India, Pakistan need to grow up and stop this petty behaviour | By Karan Thapar
The diplomatic tit-for-tat between India and Pakistan is remarkable for its pettiness. Here, they’re as guilty as each other.columns Updated: Mar 17, 2018 22:20 IST
There are times when India and Pakistan seem to behave like children intent upon quarrelling with each other. Rarely is this more so than when their diplomats indulge in their frequent bouts of point-scoring and tit for tat. We seem to be going through that once again.
To be honest, it’s irrelevant to question who started it. That’s just detail. When they’re determined to give as good as they’ve got, they not only sense slights and injuries where possibly none exist but also, with great calculation and speed, strike back. But what’s truly remarkable is the pettiness. Here they’re as guilty as each other.
Let’s take a tiny example of the foolish nonsense that lies beneath the present episode. Pakistan, it seems, is delaying membership of the Islamabad Club for our new High Commissioner, Ajay Bisaria. For the Indian middle classes that’s a serious matter because how can a self-respecting individual be denied decent club membership? Perish the thought!
For their part, the Pakistanis claim the Delhi Golf Club charges them $15,000 for a three-year membership whereas Indian diplomats can enjoy the services of the Islamabad Club for just $1,500. It’s a bit rum to demand a king’s ransom for the privileges of a club’s golf course and swimming pool even if, unlike the Islamabad one, it has a bar!
Of course, the problem goes further. The Pakistanis often switch off electricity and water facilities leaving our diplomats unwashed and in the dark. In turn, we stop their children on the way to school and harass their drivers. If this isn’t enough we even ring each other’s doorbells at 3 am! And now Islamabad has called its High Commissioner for consultations.
Yet these are games we play. Not only do we know it but so, too, does everyone else. Two decades ago, a Belgian ambassador to India discerned what lies at the heart of this folly. “India and Pakistan are two countries with the most unprecedented relationship. You understand each other better than anyone else yet you still love to hate each other. And you delight in making trouble for the other bloke. There’s nothing that’s too small or too silly. And when you’re at it, it obsesses you completely.” I doubt if any Indian who’s served in Islamabad or any Pakistani who’s served in Delhi could actually disagree with Guy Trouveroy.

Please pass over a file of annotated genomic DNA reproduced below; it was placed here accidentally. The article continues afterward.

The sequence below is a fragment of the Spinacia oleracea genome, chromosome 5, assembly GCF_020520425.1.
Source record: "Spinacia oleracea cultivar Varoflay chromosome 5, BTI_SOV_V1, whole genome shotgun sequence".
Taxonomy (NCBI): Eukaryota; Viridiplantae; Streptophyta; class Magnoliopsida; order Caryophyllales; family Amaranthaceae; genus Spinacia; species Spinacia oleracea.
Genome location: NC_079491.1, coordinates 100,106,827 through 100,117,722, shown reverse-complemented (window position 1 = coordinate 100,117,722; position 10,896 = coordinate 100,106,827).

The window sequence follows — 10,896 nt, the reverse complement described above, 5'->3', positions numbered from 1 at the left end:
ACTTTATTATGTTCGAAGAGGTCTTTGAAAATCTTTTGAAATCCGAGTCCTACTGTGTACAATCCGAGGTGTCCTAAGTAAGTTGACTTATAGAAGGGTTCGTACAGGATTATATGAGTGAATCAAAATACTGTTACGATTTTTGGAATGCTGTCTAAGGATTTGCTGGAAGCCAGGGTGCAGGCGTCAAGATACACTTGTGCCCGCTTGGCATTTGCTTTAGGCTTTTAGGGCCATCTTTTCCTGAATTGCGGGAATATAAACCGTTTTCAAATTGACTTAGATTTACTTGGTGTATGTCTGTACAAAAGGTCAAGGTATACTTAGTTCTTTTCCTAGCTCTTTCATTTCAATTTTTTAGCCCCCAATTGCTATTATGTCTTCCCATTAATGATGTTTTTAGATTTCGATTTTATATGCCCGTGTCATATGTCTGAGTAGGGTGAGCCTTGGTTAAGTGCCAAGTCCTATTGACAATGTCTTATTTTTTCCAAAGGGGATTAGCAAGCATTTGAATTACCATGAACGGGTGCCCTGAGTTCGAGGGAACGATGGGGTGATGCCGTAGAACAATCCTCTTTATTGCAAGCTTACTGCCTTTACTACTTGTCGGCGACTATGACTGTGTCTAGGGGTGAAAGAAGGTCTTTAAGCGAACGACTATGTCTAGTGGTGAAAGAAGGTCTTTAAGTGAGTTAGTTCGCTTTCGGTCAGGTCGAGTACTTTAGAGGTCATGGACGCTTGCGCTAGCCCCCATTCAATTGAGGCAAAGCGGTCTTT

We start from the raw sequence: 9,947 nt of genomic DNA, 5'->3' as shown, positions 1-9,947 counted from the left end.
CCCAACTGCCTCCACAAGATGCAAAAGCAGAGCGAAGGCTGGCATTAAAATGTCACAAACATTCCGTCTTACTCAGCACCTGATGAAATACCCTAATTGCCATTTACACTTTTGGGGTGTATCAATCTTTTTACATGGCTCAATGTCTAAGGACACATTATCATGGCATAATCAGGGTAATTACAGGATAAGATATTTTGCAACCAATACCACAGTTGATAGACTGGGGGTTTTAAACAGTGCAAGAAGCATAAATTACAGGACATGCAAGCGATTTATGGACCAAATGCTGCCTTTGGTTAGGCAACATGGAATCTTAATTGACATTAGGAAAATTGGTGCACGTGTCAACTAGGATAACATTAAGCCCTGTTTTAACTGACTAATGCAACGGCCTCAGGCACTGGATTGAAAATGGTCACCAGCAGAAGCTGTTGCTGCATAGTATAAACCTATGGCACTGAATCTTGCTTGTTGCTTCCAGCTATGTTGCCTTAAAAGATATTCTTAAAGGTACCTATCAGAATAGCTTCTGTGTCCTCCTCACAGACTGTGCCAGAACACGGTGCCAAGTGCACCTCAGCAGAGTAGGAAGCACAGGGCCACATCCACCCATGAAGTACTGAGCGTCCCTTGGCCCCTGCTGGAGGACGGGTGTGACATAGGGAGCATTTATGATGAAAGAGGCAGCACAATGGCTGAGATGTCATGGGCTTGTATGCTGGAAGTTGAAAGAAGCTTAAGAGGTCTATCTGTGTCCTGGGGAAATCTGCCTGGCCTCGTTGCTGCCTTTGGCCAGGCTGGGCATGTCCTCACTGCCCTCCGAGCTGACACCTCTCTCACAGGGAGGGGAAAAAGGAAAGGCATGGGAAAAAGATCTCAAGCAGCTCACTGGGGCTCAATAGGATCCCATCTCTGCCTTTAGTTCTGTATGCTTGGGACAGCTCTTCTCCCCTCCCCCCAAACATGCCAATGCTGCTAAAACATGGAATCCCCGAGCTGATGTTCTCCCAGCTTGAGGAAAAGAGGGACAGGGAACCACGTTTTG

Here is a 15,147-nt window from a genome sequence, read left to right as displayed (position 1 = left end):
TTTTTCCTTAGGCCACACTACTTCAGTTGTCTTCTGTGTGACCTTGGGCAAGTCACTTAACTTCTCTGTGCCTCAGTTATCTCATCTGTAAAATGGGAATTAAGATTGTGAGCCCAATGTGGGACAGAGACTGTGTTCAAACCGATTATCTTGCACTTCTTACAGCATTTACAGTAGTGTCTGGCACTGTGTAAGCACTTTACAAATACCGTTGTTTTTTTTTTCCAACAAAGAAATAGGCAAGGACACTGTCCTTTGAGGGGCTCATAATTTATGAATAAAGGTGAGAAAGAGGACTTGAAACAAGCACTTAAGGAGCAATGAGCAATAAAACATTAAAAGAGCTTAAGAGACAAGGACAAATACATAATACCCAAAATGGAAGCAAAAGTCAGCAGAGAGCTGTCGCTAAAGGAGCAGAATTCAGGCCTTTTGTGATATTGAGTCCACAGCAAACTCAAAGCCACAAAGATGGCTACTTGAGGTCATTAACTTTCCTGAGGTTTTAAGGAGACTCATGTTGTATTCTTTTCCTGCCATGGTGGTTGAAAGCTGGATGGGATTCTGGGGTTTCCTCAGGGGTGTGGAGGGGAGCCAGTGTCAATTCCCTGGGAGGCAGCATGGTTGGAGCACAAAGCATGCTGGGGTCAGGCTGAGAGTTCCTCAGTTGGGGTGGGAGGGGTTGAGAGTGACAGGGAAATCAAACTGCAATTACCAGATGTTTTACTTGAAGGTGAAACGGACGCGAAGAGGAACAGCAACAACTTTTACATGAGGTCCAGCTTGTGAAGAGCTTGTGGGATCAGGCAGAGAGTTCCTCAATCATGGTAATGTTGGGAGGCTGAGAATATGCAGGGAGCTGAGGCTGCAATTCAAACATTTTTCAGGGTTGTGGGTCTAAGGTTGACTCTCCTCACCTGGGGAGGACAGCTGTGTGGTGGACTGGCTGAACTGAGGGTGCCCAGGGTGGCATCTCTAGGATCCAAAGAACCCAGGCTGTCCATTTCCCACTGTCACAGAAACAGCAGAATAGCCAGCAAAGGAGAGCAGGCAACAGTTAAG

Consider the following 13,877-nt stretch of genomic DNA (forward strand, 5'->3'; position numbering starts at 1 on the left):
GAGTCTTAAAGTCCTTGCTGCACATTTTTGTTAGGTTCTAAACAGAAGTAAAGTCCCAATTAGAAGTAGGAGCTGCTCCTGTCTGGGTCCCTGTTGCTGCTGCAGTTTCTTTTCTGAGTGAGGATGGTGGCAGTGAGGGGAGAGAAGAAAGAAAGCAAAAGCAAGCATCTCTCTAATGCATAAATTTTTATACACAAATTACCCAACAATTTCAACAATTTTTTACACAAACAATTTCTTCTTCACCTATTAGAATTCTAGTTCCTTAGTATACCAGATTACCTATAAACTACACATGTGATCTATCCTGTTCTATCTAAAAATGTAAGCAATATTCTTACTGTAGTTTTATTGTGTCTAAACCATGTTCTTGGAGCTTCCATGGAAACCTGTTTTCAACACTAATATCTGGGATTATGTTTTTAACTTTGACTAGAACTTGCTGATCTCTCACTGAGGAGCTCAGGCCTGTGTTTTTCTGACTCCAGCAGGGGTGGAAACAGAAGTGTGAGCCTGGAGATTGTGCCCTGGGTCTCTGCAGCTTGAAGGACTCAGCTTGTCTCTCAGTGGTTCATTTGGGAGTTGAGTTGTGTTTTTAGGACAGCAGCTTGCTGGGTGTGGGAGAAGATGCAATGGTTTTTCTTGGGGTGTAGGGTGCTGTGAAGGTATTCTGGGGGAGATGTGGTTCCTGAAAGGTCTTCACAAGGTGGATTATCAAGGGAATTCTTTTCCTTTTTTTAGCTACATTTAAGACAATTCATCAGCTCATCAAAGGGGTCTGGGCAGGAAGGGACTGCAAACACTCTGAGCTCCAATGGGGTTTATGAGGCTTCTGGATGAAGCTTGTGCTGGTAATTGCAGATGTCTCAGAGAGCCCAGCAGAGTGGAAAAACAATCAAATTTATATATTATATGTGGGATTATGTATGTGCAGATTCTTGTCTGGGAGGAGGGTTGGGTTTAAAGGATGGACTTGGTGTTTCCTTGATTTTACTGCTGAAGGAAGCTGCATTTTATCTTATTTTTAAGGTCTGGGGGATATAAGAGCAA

Yet ask the same Indian or Pakistani diplomat and he won’t hesitate to describe the other side’s behaviour as juvenile, petty and unbecoming. But ask about his own and the same candour is missing. A self-righteous guard goes up and he’s convinced he’s been singularly ill-treated and retaliation is, therefore, justified.
So, is this how divided siblings behave? Is this the inevitable outcome of the fact that once upon a time we were one country and one people? Possibly, but I would add that’s an inadequate excuse and certainly not a convincing explanation for our tiresome behaviour. If we could only see ourselves as the rest of the world does we would realise we’re the cause of mirth and ridicule. It’s time to grow up!
The truth is we have a lot more to genuinely worry us. And we both know this foolishness only makes the problem personal and, therefore, more intractable. Even if our governments won’t talk, there’s no justification for our diplomats to squabble. They need to keep open lines of communication so that when their governments are prepared to speak, this is readily possible.